But beyond that on-ice performance, the Capitals will tell you, to a man, that Ovechkin's unbridled enthusiasm is what drives them. "Ever since I've been here, he's the guy that drives this team. He seems to score every kind of goal imaginable. He's playing hard. He's finishing checks. He's doing the little things. That's what you need to do this time of year," said Tom Wilson.

For Ovechkin, a Stanley Cup win forever ends this inane conversation about his individual glory vs. his lack of team success. But why not toss in the Conn Smythe just so we don't have to hear some Russian-loathing hockey scribe muttering "but he never won a playoff MVP award!" at Ovechkin's Hall of Fame induction?

In this corner: Braden Holtby

The aforementioned "Seth Rollins" in this Triple Threat match. Holtby has been "Holt-Beast" since Game 6 of the Eastern Conference finals. He's won five of six games. Take out the anomalous Game 1 in the Stanley Cup Final in which the teams combined for 10 goals, and Holtby has a .965 save percentage in those five wins. That includes his becoming the fifth goalie in NHL history to post back-to-back shutouts in Games 6 and 7 of a series. This is what you call "closing the deal."

"He's our rock back there," said center Jay Beagle. "He's been unreal for us ever since he's been here. especially this year and in this playoffs he's elevated his game to a new level. He's unbelievable and when something like that happens you just want to pick him up; you want to continue to keep working for him, and he's been so key for us, so we continued rolling and we had faith and confidence in him."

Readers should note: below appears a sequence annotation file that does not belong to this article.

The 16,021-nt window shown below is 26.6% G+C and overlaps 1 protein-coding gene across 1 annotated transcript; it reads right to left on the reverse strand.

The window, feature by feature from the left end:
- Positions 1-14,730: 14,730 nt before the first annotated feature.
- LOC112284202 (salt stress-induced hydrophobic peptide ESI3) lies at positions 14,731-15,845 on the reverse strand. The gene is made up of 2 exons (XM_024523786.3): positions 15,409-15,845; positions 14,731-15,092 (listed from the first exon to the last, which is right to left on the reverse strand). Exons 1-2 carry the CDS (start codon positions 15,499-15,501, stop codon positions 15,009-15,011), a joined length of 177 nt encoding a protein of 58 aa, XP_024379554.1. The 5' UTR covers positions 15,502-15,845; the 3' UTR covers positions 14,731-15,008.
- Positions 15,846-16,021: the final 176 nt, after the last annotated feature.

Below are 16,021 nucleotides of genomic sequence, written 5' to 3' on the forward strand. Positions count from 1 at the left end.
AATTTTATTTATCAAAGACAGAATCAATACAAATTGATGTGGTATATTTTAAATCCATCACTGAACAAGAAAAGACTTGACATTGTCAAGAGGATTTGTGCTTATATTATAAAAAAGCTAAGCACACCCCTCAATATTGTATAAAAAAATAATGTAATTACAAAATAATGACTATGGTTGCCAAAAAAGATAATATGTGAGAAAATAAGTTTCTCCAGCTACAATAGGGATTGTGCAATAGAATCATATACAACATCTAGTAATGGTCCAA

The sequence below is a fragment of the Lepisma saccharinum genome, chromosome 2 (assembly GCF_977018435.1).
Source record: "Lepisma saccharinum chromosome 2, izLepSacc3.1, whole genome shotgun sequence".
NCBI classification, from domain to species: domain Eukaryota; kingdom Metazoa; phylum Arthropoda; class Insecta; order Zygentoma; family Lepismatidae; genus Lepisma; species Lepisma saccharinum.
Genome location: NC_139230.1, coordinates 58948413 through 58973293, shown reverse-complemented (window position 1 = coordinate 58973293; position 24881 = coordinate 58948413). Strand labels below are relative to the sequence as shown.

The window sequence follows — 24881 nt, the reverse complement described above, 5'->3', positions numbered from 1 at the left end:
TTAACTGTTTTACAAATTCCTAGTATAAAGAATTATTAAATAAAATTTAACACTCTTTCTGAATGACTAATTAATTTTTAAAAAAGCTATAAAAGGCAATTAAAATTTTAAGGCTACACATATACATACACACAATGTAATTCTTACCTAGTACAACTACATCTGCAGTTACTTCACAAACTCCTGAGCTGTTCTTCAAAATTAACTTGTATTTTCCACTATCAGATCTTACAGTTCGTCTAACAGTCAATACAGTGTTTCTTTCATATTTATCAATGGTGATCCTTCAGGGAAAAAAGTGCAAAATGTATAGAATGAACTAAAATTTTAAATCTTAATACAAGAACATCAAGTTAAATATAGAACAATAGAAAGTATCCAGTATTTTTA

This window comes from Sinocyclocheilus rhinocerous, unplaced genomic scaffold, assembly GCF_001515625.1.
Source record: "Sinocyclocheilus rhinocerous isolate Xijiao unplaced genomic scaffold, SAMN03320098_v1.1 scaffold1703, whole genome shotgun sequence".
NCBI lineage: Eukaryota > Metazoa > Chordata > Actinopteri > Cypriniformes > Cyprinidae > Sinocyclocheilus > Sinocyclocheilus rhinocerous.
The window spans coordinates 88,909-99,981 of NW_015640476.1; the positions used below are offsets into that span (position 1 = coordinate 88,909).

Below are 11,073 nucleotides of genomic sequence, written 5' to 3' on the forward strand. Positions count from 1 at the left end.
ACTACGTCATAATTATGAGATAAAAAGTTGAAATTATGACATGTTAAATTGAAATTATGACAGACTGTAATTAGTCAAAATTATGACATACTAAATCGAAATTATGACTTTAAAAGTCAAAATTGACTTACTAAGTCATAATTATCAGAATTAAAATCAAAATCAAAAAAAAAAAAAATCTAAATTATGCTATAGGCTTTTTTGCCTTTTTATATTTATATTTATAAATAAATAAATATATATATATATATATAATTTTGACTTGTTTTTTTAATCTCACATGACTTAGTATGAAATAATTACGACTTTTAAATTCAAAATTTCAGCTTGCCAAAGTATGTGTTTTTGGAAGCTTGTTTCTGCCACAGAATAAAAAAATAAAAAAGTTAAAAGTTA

For Holtby, the MVP would complete a journey from his benching for Games 1 and 2 against the Columbus Blue Jackets to leading his team to its first Stanley Cup. And Conn Smythe voters do like a redemption arc.

We should mention one more possibility here, because the sportsbooks continue to do so:

Special guest referee: Marc-Andre Fleury

Fleury was the best goalie in the playoffs entering the Stanley Cup Final. More to the point, he was putting together one of the greatest goaltending performance in the playoffs in NHL history, with the best save percentage for any goalie with at least 15 games in a single postseason. He was the reason the Golden Knights made the final round. He was, without question, their MVP.

And then the Final happened:

The question is whether he can still be the Conn Smythe winner if his team loses. Only five players have pulled that trick before, four of them goalies. The last one was Jean-Sebastien Giguere of the Mighty Ducks of Anaheim in 2003, and that might be the best comparison to Fleury: three dominant rounds, followed by a middling final (Giguere's being against the Devils). But his numbers were still better than Fleury's are currently against the Capitals, including two stout performances to rally them for wins at home in Games 3 and 4, and another one to force a Game 7. Currently, you have to say that Fleury doesn't have the Conn Smythe case he did entering the Final, which is to say it could have been his to win or lose. But if he leads a Golden Knights revival, that could change.

"He's been the backbone all year long. He's made, all playoffs long, huge saves for us. He's gotten us this far. We have to do a better job in front of him," said defenseman Deryk Engelland.

Who wins the Conn Smythe?

In full disclosure, I do not have a Conn Smythe vote. If I did, I'd cast it for Ovechkin, whose will has been exerted in every round of these players. I can't deny what's been said about him by nearly every player I've interviewed, which is that he's the Capitals' pacesetter on this playoff run.

But I think the voters will give it to Kuznetsov, not only to avoid the obvious choice but because he has a chance to have the second-highest point total in a postseason over the last 20 years, behind Malkin's 36 points -- and, in theory, he could equal or surpass 36. That's going to be hard to overlook, and I don't expect the voters will.